Unfortunately, over the years the popular RPM sensor we have used on our DC electric motors are not longer in production. This has led me to be forced to create a solution to this important issue. A more cost effective solution is on the way. It is important to know that a physical RPM sensor needs to make pulses on the motor shaft, those pulses are then transmitted to the motor controller interface, and then it is the interface of the motor controller that actually drives the vehicle tachometer.
The idea is based around this small ring that is attached to the end of the shaft, which will spin when the shaft does. This ring has 4 magnets embedded inside it. Something was needed to detect when each of the four magnets came around to a point. This device is called a hall effect sensor, and more common known as a hall effect transistor. This transistor connects the signal wire to ground when there is presence of a magnetic field. This change can then be measured by a microcontroller that is monitoring the signal pin.
According to the manual, the interface of the motor controller states that the RPM sensor must "pull the signal wire low four times per revolution with approximately a 50% duty cycle" (Manzanita Micro Zilla Motor Controller Package and Hairball 2 Interface Owner's Manual). What this means is that exactly 12V must be pulled low (0V) 50% of the time via a square wave signal.
This can be accomplished through the help of a microcontroller that can output PWM, or Pulse Width Modulation. PWM is simply a square wave that is high (in this case 12V) a part of the time and low (in this case 0V) another part of the time. So in this case, it is simply high, or on, half of the time, and low, or off, the other half of the time.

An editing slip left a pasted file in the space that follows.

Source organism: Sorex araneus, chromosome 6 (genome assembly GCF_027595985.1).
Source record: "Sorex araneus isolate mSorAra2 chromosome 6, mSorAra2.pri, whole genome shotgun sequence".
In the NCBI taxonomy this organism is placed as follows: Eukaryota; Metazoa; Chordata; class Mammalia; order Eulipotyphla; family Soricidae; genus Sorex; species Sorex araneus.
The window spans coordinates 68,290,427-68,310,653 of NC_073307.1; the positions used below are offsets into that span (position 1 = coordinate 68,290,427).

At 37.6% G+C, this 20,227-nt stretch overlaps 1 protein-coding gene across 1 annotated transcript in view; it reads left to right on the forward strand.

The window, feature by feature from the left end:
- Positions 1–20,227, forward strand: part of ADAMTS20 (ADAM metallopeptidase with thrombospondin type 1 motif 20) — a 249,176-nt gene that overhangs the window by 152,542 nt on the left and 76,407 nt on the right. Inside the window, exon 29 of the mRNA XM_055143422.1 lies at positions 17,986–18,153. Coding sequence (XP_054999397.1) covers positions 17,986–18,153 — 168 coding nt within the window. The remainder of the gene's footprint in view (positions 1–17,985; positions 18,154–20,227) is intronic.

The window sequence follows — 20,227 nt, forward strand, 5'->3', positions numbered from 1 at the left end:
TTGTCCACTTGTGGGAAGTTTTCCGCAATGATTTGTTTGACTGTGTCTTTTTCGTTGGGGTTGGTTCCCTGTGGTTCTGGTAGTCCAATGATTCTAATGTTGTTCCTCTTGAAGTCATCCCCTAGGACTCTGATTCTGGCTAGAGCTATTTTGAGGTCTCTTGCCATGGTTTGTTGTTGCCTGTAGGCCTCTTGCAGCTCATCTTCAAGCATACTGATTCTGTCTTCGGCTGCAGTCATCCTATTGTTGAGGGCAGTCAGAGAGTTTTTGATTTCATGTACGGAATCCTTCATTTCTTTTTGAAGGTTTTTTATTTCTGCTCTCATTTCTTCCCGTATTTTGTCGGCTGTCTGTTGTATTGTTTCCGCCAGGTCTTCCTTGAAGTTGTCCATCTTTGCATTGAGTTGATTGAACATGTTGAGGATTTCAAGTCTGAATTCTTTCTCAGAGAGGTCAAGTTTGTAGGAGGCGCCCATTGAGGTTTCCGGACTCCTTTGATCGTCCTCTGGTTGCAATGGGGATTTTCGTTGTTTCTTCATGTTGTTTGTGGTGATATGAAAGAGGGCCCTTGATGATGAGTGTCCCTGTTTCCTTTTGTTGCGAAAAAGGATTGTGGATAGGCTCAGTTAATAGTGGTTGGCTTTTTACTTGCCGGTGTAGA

Looking at the diagram below, you can get an idea about how Pulse Width Modulation works and the relationship the duty cycle plays in that. Also note, in the diagram below 'T' is labeled as the Period, which is one complete cycle.
The final design of this RPM sensor is as follows. The hall effect will monitor the magnetic field to detect whether one of the four magnets comes around on the shaft to the sensor. Next, when the microcontroller that is monitoring this hall effect sensor receives a signal that there is a magnet, the microcontroller will produce a PWM signal with a duty cycle of 50% and use an n-channel MOSFET transistor to connect the other signal wire (from the interface of the motor controller) to ground in accordance to the set duty cycle. Transistors allow us to switch circuits on and off incredibly fast, and in this case it will have to send this PWM signal out each of the 4 times the magnets come around on the shaft within one revolution of the motor. The motor can reach speeds of 5000+ RPM, so this little sensor will have to work extremely fast and efficiently.
Once the interface of the motor controller starts receiving this signal from our custom RPM sensor, it will send out another signal wire that will drive the tachometer sitting on the dashboard of the vehicle. This will allow the driver to easily glance over to monitor the RPM of electric motor.